Governments leasing National Parks to the wealthy

In the early 1970s I worked, for a short time, on Fraser island as a yardman. My duties included watering and tending the grass on the airstrip so that the rich could fly in on Friday night from Sydney or Brisbane and stay at the ‘Polynesian Village’ called Orchid Beach resort. I was witness to more than one drunken landing in a light aeroplane. I even saw a plane ditch in the sea off Indian Head. On another occasion, a pilot landed beside me and hit a shaft of water thrown out by my sprinklers. Startled, the pilot made a swift left turn which left his plane nose down on the sandy runway. Luckily neither he nor I were injured.

At the same time, the Bjelke-Petersen government leased Hamilton Island to one of the white shoe brigade, Keith Williams. Typically these businesses went bust. Probably they were designed to fail for that tax losses that they would deliver to a company that owned them.

The lease on Fraser island was held by the brother leader of the National Party & deputy PM, Doug Anthony. Little was made of this during the campaigns is to save Fraser island from logging and sand mining. This may have been because the environmental movement was posing tourism as an alternative to these destructive industries.

Similar arrangements are now being made in Tasmania, that is leasing national parks so that the rich can go and play there.

The environmental defender’s office (EDO) organises a swim to the reef every year. Perhaps this year, the EDO should target saving our national parks? Are there any grassroots activist groups challenging the Qld Labor government on their attempts to lease out three national parks including Hinchinbrook Island just north of Townsville? Please let WBT know.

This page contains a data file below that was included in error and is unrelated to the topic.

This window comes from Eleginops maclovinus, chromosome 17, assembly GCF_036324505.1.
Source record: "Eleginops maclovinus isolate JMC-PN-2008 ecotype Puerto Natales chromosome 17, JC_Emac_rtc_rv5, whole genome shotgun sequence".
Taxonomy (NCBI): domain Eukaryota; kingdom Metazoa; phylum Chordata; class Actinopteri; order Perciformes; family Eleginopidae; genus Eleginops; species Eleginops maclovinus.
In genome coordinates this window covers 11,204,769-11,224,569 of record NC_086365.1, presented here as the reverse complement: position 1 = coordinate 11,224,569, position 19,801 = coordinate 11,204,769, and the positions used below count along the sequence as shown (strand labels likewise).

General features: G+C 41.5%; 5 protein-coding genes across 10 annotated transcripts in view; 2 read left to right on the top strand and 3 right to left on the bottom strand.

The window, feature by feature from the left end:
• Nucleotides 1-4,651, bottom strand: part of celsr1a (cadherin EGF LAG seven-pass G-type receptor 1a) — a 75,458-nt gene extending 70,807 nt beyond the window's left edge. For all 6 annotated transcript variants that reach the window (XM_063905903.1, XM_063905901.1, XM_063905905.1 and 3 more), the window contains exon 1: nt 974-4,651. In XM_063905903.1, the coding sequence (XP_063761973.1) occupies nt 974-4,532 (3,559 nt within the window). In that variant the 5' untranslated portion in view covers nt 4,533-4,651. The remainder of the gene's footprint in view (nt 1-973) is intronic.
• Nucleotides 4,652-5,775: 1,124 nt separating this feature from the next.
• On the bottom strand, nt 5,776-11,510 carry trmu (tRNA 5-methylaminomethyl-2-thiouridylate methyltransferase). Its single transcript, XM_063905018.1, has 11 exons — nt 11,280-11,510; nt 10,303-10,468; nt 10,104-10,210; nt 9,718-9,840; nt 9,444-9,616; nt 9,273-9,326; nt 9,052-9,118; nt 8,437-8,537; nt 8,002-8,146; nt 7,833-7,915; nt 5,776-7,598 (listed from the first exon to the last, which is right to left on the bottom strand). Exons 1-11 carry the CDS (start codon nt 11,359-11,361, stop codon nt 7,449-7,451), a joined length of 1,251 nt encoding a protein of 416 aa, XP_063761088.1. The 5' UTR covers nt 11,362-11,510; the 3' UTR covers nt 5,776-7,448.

The report below was from the ABC.


Queensland national parks lease plan angers conservationists and traditional owners


Media player: “Space” to play, “M” to mute, “left” and “right” to seek.

World heritage areas could be leased for 60 years under a State Government proposal to allow private companies to commercialise and build accommodation in three Queensland national parks.

Key points:

  • Environmentalists are “absolutely appalled” by the Queensland Government’s plan
  • The proposed site is located within the world heritage-listed Great Barrier Reef Marine Park
  • The Government has opened EOIs for private businesses to build accommodation at three sites along the trail

But environmentalists are “absolutely appalled” by the plan, with some vowing to fight commercialisation of Hinchinbrook Island in Queensland’s north.

The site is the largest island national park in Australia and is located within the world heritage-listed Great Barrier Reef Marine Park.

One of the proposed developments is on the renowned Thorsborne Trail, which snakes 32 kilometres along the east coast of Hinchinbrook Island and is regarded as a prominent wilderness walk.

With limited facilities, hikers camp and carry their own supplies on the Thorsborne Trail.

The Department of Parks and Wildlife only permits 40 campers overnight at a time because of the trail’s ecological significance.

However, tender documents show the Government would entertain proposals to modify that restriction.